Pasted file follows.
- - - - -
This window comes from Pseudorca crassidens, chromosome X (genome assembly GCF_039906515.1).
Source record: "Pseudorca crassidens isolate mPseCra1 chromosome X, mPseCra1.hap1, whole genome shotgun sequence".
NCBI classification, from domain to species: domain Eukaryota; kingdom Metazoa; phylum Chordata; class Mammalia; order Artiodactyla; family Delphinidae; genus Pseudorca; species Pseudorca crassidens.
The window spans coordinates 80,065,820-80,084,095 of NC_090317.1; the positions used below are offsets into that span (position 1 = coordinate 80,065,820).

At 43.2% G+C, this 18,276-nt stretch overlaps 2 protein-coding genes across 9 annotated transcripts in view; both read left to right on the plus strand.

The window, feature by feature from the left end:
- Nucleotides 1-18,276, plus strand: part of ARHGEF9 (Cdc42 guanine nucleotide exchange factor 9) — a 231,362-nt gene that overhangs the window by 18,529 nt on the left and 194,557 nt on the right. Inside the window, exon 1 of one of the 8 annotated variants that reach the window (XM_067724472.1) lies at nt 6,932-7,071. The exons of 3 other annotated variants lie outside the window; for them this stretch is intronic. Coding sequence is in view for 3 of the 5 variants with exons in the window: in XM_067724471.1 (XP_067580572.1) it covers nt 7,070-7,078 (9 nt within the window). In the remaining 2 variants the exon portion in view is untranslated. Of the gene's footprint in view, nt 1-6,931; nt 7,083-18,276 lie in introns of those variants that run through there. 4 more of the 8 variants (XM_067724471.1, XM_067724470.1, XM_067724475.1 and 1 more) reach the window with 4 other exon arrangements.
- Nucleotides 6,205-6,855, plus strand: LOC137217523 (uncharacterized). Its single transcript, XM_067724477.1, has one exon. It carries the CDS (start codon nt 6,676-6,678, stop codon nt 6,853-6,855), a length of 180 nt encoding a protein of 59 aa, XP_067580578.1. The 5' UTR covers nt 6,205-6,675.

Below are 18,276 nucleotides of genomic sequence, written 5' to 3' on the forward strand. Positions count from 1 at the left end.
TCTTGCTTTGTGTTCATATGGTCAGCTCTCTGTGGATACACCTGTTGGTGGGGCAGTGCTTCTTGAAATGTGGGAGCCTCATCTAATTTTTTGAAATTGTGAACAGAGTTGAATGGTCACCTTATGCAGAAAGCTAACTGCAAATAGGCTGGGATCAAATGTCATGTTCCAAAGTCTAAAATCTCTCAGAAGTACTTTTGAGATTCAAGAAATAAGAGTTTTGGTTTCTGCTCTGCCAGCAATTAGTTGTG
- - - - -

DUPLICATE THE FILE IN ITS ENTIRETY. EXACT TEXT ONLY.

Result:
This window comes from Pseudorca crassidens, chromosome X (genome assembly GCF_039906515.1).
Source record: "Pseudorca crassidens isolate mPseCra1 chromosome X, mPseCra1.hap1, whole genome shotgun sequence".
NCBI classification, from domain to species: domain Eukaryota; kingdom Metazoa; phylum Chordata; class Mammalia; order Artiodactyla; family Delphinidae; genus Pseudorca; species Pseudorca crassidens.
The window spans coordinates 80,065,820-80,084,095 of NC_090317.1; the positions used below are offsets into that span (position 1 = coordinate 80,065,820).

At 43.2% G+C, this 18,276-nt stretch overlaps 2 protein-coding genes across 9 annotated transcripts in view; both read left to right on the plus strand.

The window, feature by feature from the left end:
- Nucleotides 1-18,276, plus strand: part of ARHGEF9 (Cdc42 guanine nucleotide exchange factor 9) — a 231,362-nt gene that overhangs the window by 18,529 nt on the left and 194,557 nt on the right. Inside the window, exon 1 of one of the 8 annotated variants that reach the window (XM_067724472.1) lies at nt 6,932-7,071. The exons of 3 other annotated variants lie outside the window; for them this stretch is intronic. Coding sequence is in view for 3 of the 5 variants with exons in the window: in XM_067724471.1 (XP_067580572.1) it covers nt 7,070-7,078 (9 nt within the window). In the remaining 2 variants the exon portion in view is untranslated. Of the gene's footprint in view, nt 1-6,931; nt 7,083-18,276 lie in introns of those variants that run through there. 4 more of the 8 variants (XM_067724471.1, XM_067724470.1, XM_067724475.1 and 1 more) reach the window with 4 other exon arrangements.
- Nucleotides 6,205-6,855, plus strand: LOC137217523 (uncharacterized). Its single transcript, XM_067724477.1, has one exon. It carries the CDS (start codon nt 6,676-6,678, stop codon nt 6,853-6,855), a length of 180 nt encoding a protein of 59 aa, XP_067580578.1. The 5' UTR covers nt 6,205-6,675.

Below are 18,276 nucleotides of genomic sequence, written 5' to 3' on the forward strand. Positions count from 1 at the left end.
TCTTGCTTTGTGTTCATATGGTCAGCTCTCTGTGGATACACCTGTTGGTGGGGCAGTGCTTCTTGAAATGTGGGAGCCTCATCTAATTTTTTGAAATTGTGAACAGAGTTGAATGGTCACCTTATGCAGAAAGCTAACTGCAAATAGGCTGGGATCAAATGTCATGTTCCAAAGTCTAAAATCTCTCAGAAGTACTTTTGAGATTCAAGAAATAAGAGTTTTGGTTTCTGCTCTGCCAGCAATTAGTTGTG